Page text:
Sweet Indian lassi
For a few days, I’ve been craving mango lassi, but haven’t been able to get anywhere that sells it. So I decided to make it myself. Problem #1: I didn’t have any mangos at home, and all the stores were closed. However, I’ve seen recipes for “sweet lassi” that don’t actually contain any fruit, so I decided to base myself on those.
Into the container for my hand blender went about 3/4 cup plain Greek yogurt (the 3.25% fat kind), 1/2 cup cold water, 3 tsp sugar, 1/4 tsp cinnamon (it should have been cardamom, but I don’t have any cardamom in the house), a splash of vanilla, and a pinch of salt. Blend the whole thing up until it’s smooth, serve over lots of ice cubes.
In the end, the texture was just about right (maybe just slightly too thin). The taste, though… Weirdly, it tasted like apple pie with ice cream. Must be the mixture of cinnamon and vanilla, because there weren’t any apples in there. Very tasty, but just… unexpected. Marc and I both enjoyed it, and I’d probably make it again. It’s very easy, very fast, and uses stuff I’ve got on hand. (Though I’d love to get some cardamom to try it “for real.”)
For a variety of time-related reasons, I find myself needing to buy lunches for most of this week. And while I generally try to be frugal, some of the lunch deals come with tea (or, rather, coffee that I replace with tea). Now, when I’m bringing lunches from home, I have an afternoon snack consisting of a baked good and my favorite black tea from DavidsTea, Buttered Rum. But I figured if I was going to be getting bland bag tea with my meals anyway, I might as well try to spice them up.
Fortuitous, then, that my RSS reader should deliver this recipe for chai concentrate. It’s pretty simple, really: one tin of sweetened condensed milk with a bunch of spices stirred in. Conveniently, I happened to have a tin of sweetened condensed milk sitting on my pantry shelf, a relic from last Channukah when I got a book of dessert recipes, many of which called for condensed milk. I meant to bake the recipes, never got around to it, and so I had this tin of condensed milk that was looking for a use. (It’s good until September 2012. I checked.)
For one thing, I’d never used sweetened condensed milk before. Until now, I’d really only ever heard it referenced in Good Omens. (Shadwell drinks it a lot.) It’s… very thick. Much thicker than I expected. More the consistency of honey than milk. Also, it’s very sticky. I stirred in the spices and put it in a 250-ml mason jar to bring to work. (Only replacement: replaced the cardamom, which I didn’t have, with 1/4 tsp ground ginger.)
Bought some tea with my lunch and tried it out. It’s… okay. It lends the milk and sugar and a bit of spice to the tea, but it’s not really “chai.” And when you get down near the bottom, it’s very granular because of all the spices that have settled there.
Will I finish the container? Probably, given that it lasts 6 months in the fridge. Will I ever make more? Probably not.
So the coffee machine at work makes really watery hot chocolate. Today I decided to see if adding soy milk to it would thicken it up a bit and make it any better.
Now it tastes like watery hot chocolate with a soy aftertaste. Blech!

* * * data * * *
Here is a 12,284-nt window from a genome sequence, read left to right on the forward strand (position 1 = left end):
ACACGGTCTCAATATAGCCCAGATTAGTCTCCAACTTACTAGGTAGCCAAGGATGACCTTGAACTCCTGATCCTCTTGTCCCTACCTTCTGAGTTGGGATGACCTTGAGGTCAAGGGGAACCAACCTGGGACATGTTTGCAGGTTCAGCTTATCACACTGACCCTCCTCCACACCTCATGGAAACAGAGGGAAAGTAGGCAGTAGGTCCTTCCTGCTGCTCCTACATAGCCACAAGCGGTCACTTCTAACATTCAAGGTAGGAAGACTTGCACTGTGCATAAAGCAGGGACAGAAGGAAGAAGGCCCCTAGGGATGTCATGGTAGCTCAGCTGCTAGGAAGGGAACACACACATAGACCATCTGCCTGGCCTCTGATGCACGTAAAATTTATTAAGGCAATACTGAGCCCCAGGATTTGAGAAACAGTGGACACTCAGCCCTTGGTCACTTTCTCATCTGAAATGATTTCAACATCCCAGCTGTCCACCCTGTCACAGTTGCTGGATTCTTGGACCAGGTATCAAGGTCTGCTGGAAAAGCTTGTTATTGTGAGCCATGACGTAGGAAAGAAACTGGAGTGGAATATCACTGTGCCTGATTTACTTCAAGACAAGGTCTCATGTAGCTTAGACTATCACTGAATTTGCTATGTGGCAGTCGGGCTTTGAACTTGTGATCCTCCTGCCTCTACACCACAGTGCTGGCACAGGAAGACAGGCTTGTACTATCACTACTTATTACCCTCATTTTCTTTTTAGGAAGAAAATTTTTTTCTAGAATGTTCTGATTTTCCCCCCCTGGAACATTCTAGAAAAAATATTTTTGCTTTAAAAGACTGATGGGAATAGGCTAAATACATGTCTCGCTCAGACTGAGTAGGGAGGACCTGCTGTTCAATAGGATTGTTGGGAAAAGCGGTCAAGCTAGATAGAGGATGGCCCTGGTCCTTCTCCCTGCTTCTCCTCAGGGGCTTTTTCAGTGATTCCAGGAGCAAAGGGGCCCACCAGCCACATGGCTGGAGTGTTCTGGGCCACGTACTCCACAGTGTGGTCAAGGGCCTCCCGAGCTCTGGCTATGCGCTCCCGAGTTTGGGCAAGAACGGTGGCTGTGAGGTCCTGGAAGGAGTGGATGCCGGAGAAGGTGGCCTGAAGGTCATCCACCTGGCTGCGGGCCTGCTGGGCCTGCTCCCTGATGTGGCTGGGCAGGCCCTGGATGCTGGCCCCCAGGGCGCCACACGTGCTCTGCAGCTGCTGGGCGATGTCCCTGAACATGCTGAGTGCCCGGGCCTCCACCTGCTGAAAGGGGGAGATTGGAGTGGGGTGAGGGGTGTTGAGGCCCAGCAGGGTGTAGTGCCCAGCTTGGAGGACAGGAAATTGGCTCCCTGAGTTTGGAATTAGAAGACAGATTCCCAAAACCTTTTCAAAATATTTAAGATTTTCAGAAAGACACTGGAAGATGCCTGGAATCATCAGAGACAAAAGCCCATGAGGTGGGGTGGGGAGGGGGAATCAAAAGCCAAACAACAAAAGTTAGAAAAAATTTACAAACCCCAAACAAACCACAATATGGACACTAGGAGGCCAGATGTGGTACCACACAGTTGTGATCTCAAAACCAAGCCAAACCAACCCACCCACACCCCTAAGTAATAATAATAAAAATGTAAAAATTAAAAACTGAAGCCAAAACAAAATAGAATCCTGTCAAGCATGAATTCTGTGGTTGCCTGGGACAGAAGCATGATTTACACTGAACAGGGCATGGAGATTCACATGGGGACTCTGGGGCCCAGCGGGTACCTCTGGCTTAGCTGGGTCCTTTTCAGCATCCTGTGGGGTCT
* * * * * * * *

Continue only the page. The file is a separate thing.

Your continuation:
Time to go make some tea, I think.
For those of you who haven’t followed the ongoing saga of the salep, I discovered this drink at Your Inner Vagabond at Pennsic last year. It tastes like hot vanilla. I’ve been trying — in vain, so far — to find it in Montreal.
I found powdered salep (uncut, just the orchid root) at the Jean Talon Market on Tuesday. Yes, it was bloody expensive: $8 for about 2 teaspoons, enough for 3-4 servings. But it was the pure, unadulterated stuff, no cornstarch added.
I made some tonight. It’s wonderful. It’s everything I hoped it would be.
Except that it’s almost $3 a serving. Ah well, can’t have everything.
Discovering we had no hot chocolate mix in the house (at least, none that didn’t date back to my days in elementary school… I wish I were kidding), I decided to makeshift some of my own.
Point for future reference: mixing melted chocolate chippits and soy milk will not produce hot chocolate, no matter how much you want it to.
At Pennsic this year, I discovered an absolutely wonderful Turkish drink called sahlep. It’s made from a mountain root, and tastes like hot, creamy vanilla. From what I understand, the root is often sold pre-mixed with sugar as a powder, and the drink is made much like hot chocolate.
Since I returned to Montreal, I’ve been trying to find this powder. I have been, on the whole, unsuccessful.
Working off a tip, I checked of Akhavan, the Arabic grocery store on Sherbrooke in NDG. They didn’t have a drink sahlep mix, but they did have a powdered dessert mix called sahlab, which is made with sahlep root. I finally tried it out today.
The results were… erm… interesting. The end results, which look exactly like they’re supposed to according to the package, is more like vanilla pudding than a drink. It’s fairly tasty, don’t get me wrong, but it’s not the wonderful, creamy drink I tried at Pennsic.
I’ve heard that there’s a place in the Jean Talon Market that sells the unadulterated root, so that’s where I’m going to try next. It may be expensive, but damnit I want to have this drink again before next Pennsic rolls around!
Final verdict: good for what it is, but not what I wanted.